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I am new to machine learning and do have a very large dataset for a set of 100 people over a period of 1 year. and the goal is to find out who are buddys based on their lunch times.

I have the following dataset:

Person  StartTime EndTime Duration(dif for start and end times)
Person1 Time11    Time12   diff1
Person2 Time21    Time22   diff2
Person3 Time31    Time22   diff3
Person4 Time41    Time32   diff4

Now I would like to cluster/group people together based on their times ( with +/- 5 minutes time difference, meaning if start time and end time of person 1 is 12:00 - 1:00 PM and person 2 is 11:55 - 1:05 they fall under the same group relative to Person 1)

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umm ...the whole point of clustering is to let the algo figure out which points in your data set "overlap" , so in your case, it would mean people who were at lunch from 1-2 pm and also folks who were at lunch from 1245 to 1:50 pm (but thats just generalization ..i can't make any definite statements without looking at your dataset). So lets take K means algo and your label is going to be "duration" (diff1,2 etc) and you specify, say 3 clusters. What thats going to do is find all durations that are in a band and get them together. So in your case say there are 3 clusters where the bands of duration are 1-1hr 15 mins ; 45 mins - 50 mins ; and 1 hr 30 to 2 hours , then you have to do nothing and just play around with K (number of clusters) , also i must mention clustering algorithms are non parametric , meaning you can't specify rules to the algo. Hope it helpds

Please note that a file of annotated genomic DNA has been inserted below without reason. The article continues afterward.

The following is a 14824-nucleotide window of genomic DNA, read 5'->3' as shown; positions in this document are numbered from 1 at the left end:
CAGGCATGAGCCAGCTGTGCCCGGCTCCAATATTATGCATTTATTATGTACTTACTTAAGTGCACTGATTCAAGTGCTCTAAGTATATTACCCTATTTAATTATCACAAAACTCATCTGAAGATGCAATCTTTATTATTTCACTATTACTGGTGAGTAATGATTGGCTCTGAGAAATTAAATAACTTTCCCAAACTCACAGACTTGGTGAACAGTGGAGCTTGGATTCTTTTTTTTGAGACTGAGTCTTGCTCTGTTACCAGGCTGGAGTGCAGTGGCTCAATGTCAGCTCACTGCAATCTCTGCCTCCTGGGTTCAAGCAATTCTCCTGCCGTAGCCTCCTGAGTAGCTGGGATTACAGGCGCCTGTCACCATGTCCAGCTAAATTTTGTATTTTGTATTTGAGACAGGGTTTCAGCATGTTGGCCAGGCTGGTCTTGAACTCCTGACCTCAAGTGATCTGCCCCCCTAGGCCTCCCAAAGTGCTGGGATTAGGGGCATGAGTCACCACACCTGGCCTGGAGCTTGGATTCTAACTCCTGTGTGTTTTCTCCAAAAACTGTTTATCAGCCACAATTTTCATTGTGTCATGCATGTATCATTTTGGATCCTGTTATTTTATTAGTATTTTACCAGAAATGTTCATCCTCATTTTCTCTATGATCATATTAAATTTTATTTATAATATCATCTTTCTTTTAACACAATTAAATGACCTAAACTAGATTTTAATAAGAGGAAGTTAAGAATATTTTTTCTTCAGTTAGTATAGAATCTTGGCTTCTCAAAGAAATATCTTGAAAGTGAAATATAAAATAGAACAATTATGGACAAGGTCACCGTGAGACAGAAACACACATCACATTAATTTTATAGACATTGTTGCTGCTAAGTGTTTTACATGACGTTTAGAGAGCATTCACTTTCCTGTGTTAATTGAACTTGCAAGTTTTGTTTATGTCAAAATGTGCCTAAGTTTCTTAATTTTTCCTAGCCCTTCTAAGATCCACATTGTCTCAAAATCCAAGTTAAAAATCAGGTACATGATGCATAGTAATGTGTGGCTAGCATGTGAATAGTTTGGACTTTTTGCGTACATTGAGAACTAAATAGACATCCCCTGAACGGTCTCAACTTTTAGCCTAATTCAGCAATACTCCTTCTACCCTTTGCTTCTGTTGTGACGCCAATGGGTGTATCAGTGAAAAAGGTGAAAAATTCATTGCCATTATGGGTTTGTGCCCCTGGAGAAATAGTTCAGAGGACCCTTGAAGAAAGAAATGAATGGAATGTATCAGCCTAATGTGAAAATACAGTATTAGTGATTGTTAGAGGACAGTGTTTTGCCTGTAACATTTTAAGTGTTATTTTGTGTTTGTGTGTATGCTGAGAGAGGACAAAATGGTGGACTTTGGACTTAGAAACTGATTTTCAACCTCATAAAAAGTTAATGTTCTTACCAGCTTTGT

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Measure the relative overlap of the lunch times of any two persons. I.e. if their times at a day overlap by 90%, then add +0.9 to their similarity. You could also use the square of these values.

Then cluster with hierarchical clustering using this similarity matrix.

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    $\begingroup$ I think this is a bit brief in its current form, though it does seem to constitute something of an answer. Is there any chance you can expand on it, either to explain in more detail how to implement it or to justify why it would be a preferable approach? $\endgroup$
    – Silverfish
    Sep 17, 2016 at 13:25

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